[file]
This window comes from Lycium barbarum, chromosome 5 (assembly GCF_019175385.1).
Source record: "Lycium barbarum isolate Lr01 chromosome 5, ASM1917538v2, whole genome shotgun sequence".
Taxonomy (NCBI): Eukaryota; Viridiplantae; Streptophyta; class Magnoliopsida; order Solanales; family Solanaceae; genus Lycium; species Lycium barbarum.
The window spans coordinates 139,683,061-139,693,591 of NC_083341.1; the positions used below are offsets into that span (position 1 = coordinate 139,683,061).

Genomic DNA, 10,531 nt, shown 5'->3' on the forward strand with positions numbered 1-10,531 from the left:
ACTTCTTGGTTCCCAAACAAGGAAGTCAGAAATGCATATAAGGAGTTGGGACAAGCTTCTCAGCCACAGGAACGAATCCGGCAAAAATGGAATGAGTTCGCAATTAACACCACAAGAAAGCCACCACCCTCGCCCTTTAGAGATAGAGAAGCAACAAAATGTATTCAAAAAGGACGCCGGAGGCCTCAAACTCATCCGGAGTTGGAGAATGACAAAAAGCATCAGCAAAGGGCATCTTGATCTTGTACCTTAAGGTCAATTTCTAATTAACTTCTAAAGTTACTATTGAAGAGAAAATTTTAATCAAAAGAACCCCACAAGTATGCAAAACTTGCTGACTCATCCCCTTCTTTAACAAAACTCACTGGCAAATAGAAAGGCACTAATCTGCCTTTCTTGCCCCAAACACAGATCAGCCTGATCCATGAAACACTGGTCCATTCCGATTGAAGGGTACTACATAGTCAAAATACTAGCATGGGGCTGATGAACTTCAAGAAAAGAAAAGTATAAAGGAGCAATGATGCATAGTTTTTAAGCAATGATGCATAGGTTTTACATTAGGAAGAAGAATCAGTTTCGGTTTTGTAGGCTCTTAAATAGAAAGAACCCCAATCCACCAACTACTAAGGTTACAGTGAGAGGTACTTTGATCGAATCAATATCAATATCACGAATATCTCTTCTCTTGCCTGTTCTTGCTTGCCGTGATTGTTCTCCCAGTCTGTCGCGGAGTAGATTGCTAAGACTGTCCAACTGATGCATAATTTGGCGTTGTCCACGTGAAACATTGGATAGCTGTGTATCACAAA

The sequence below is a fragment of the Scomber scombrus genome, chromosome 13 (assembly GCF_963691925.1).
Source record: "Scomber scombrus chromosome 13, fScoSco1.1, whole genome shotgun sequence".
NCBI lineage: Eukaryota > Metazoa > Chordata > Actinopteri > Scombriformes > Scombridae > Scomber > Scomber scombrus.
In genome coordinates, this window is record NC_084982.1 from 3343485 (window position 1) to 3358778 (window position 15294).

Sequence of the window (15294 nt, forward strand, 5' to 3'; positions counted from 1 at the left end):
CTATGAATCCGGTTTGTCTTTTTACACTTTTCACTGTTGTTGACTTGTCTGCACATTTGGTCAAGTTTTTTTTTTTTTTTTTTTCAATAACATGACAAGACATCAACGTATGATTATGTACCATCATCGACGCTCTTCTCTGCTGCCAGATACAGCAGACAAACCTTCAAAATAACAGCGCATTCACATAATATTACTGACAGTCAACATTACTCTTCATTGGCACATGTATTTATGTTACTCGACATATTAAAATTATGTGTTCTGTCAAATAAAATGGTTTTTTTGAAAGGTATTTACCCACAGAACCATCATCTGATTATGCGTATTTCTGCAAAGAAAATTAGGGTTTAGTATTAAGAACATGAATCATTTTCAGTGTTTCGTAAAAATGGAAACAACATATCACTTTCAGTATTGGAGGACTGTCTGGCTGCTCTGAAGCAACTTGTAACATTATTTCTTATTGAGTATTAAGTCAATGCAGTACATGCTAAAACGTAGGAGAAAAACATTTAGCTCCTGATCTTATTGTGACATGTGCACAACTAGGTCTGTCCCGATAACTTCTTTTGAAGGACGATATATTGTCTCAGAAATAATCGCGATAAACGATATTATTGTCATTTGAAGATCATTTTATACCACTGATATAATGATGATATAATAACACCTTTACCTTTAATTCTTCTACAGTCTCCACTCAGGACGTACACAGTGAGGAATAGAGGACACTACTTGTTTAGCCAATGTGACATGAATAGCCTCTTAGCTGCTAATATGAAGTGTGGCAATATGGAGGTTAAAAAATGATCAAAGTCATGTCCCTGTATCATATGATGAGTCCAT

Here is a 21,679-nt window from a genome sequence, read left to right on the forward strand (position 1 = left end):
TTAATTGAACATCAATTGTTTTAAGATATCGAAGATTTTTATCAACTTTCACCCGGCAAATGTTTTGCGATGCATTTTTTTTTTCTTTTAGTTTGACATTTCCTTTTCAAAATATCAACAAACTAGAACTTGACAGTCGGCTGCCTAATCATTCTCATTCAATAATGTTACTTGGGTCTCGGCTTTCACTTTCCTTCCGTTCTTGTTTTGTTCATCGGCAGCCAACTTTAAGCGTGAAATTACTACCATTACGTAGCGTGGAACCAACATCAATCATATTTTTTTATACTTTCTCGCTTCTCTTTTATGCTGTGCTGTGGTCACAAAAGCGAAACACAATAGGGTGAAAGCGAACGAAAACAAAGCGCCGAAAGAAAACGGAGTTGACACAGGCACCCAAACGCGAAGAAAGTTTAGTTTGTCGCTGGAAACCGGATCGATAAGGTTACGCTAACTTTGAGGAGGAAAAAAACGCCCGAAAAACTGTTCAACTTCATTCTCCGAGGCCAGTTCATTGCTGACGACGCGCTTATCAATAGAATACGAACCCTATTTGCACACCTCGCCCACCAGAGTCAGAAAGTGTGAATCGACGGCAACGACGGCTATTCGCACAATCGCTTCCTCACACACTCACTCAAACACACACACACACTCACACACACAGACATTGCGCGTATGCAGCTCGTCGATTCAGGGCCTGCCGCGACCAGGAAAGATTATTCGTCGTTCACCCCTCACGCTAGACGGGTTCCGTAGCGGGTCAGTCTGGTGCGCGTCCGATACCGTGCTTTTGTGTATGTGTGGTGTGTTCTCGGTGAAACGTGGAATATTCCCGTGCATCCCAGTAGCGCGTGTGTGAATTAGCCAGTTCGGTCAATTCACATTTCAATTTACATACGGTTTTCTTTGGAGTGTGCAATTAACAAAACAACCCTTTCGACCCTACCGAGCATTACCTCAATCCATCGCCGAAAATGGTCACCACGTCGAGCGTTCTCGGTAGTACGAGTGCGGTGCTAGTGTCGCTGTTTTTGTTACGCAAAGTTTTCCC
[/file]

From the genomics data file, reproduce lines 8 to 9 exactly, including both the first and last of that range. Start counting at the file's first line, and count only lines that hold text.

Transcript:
Source record: "Scomber scombrus chromosome 13, fScoSco1.1, whole genome shotgun sequence".
NCBI lineage: Eukaryota > Metazoa > Chordata > Actinopteri > Scombriformes > Scombridae > Scomber > Scomber scombrus.